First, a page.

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Data journalism, impartiality and statistical claims: towards more independent scrutiny in news reporting

Cushion, Stephen, Lewis, Justin Matthew Wren and Callaghan, Robert 2016. Data journalism, impartiality and statistical claims: towards more independent scrutiny in news reporting. Journalism Practice 10.1080/17512786.2016.1256789

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Abstract

The use of data is often viewed as a potentially powerful democratic force in journalism, promoting the flow of information sources and enriching debates in the public sphere. We explore a key feature of the relationship between data and journalism, drawing upon the largest ever study of statistical references in news reporting (N=4285) commissioned by the BBC Trust to examine how statistics inform coverage in a wide range of UK television, radio and online media (N=6916). Overall, our study provides a cautionary tale about the use of data to enlighten democratic debate. While we found that statistics were often referenced in news coverage, their role in storytelling was often vague, patchy and imprecise. Political and business elites were the main actors’ referencing statistics and interpreting them, but most of their claims were neither questioned nor interrogated further by journalists, with statistics often traded by opposing sides of an argument without independent analysis. In order to enhance the independent scrutiny of statistics, we argue a radical shift in newsgathering and journalistic interpretation is needed, which allows reporters to draw on a wider range of statistical sources and to adopt more critical judgements based on the weight of statistical evidence.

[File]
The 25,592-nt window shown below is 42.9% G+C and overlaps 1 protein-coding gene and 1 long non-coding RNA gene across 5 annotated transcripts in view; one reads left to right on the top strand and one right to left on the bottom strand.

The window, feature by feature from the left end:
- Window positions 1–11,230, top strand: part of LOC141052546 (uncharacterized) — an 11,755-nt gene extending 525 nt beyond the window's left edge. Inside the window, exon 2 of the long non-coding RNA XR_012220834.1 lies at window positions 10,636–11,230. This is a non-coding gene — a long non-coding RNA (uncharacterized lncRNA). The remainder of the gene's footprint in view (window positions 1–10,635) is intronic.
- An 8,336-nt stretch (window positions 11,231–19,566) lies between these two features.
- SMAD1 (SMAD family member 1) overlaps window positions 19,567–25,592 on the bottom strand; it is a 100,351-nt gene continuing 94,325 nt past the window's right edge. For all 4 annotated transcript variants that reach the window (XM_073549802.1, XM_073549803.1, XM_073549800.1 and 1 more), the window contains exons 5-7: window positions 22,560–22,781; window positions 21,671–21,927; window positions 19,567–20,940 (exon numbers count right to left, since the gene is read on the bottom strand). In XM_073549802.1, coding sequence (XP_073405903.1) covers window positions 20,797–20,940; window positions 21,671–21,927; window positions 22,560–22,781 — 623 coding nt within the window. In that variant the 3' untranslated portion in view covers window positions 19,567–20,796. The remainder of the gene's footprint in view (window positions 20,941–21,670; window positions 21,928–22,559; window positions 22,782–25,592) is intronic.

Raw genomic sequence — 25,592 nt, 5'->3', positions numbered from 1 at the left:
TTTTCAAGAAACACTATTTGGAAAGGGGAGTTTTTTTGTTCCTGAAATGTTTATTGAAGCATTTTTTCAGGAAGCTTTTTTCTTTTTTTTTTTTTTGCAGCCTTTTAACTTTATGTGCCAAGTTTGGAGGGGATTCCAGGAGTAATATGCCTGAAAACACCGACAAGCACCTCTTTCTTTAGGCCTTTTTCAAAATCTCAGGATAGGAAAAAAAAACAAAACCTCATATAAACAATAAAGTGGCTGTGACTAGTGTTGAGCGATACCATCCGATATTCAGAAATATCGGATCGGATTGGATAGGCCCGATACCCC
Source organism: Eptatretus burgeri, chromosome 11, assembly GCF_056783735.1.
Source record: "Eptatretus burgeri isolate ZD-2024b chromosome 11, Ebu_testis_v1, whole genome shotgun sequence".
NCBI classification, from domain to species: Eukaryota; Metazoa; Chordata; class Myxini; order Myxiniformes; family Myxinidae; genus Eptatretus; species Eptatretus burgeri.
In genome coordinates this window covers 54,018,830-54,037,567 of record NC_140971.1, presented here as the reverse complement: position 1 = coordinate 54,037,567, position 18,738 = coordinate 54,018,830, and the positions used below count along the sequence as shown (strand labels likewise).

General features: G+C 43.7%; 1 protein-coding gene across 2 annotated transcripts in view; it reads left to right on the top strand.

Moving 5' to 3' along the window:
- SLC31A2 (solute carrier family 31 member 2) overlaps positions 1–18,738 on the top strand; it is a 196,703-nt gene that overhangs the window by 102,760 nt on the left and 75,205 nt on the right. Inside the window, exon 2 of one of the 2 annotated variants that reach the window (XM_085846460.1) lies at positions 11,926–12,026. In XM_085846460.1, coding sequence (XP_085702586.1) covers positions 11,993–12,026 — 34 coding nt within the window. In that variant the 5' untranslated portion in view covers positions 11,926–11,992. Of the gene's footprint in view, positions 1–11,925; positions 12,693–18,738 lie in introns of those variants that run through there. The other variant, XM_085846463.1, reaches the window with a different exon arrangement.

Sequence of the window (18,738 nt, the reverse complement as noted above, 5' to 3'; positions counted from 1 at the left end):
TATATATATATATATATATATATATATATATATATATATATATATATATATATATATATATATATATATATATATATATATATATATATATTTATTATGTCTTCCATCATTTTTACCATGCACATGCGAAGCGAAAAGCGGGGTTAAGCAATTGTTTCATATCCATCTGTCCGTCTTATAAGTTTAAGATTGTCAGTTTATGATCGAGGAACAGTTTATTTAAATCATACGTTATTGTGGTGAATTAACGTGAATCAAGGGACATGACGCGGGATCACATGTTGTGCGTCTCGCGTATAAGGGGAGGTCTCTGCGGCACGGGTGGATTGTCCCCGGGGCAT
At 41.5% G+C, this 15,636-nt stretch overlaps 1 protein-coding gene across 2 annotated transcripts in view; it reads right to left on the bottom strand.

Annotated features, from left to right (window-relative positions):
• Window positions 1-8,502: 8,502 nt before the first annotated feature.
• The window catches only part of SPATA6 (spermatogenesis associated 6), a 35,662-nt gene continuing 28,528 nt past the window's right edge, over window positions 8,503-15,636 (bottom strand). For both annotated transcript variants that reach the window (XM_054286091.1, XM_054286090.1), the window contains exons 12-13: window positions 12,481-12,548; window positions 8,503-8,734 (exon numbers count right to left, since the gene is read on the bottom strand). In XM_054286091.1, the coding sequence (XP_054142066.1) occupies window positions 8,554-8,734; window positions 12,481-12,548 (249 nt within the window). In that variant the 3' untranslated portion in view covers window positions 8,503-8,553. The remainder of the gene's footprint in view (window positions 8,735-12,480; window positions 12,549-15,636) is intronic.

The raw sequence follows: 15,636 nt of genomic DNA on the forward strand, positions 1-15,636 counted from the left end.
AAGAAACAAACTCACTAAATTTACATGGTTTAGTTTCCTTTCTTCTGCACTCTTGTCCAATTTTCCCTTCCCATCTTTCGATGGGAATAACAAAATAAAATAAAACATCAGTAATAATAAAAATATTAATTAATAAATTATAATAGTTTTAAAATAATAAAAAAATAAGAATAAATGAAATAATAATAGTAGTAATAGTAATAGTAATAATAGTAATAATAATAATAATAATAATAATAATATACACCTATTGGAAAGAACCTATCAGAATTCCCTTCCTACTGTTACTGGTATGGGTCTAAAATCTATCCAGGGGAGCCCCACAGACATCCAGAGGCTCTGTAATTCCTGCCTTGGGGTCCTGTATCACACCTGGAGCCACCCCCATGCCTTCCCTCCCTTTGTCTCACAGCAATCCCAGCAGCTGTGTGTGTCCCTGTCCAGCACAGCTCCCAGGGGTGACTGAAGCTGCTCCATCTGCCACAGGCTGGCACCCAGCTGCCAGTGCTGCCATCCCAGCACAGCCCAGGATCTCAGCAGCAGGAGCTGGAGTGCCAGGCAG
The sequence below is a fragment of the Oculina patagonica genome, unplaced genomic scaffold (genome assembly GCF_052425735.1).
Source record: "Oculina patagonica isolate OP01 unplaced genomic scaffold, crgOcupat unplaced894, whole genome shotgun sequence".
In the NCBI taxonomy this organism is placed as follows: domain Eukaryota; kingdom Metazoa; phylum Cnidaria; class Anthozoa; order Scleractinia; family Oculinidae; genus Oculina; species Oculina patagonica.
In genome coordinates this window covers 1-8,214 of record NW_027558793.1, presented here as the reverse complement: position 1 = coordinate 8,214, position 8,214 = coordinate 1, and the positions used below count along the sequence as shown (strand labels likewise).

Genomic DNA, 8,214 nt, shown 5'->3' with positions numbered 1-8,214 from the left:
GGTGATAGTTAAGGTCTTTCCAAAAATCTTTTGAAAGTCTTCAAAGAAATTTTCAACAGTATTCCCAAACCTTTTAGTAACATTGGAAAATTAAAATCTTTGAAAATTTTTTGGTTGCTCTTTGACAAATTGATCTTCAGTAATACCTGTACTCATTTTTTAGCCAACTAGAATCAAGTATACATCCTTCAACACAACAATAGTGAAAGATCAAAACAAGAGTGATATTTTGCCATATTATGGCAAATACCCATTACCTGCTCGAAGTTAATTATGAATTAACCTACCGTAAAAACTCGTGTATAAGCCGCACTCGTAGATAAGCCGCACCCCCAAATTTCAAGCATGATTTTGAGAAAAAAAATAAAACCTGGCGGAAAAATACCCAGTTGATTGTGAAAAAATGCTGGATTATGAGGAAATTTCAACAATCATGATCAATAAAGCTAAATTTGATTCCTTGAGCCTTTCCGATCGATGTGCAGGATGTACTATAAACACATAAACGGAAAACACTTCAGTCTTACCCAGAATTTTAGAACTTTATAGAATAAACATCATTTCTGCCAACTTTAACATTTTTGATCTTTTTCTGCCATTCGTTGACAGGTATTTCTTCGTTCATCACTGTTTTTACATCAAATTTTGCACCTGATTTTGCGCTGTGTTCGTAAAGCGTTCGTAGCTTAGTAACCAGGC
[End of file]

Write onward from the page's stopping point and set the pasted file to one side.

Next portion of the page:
Item Type: Article
Date Type: Published Online
Status: In Press
Schools: Journalism, Media and Cultural Studies
Uncontrolled Keywords: data journalism; impartiality; public service broadcasting; content analysis; statistics; sources
Publisher: Taylor & Francis (Routledge
ISSN: 1751-2786
Funders: BBC Trust
Last Modified: 28 Feb 2017 06:51
URI: http://orca.cf.ac.uk/id/eprint/95806

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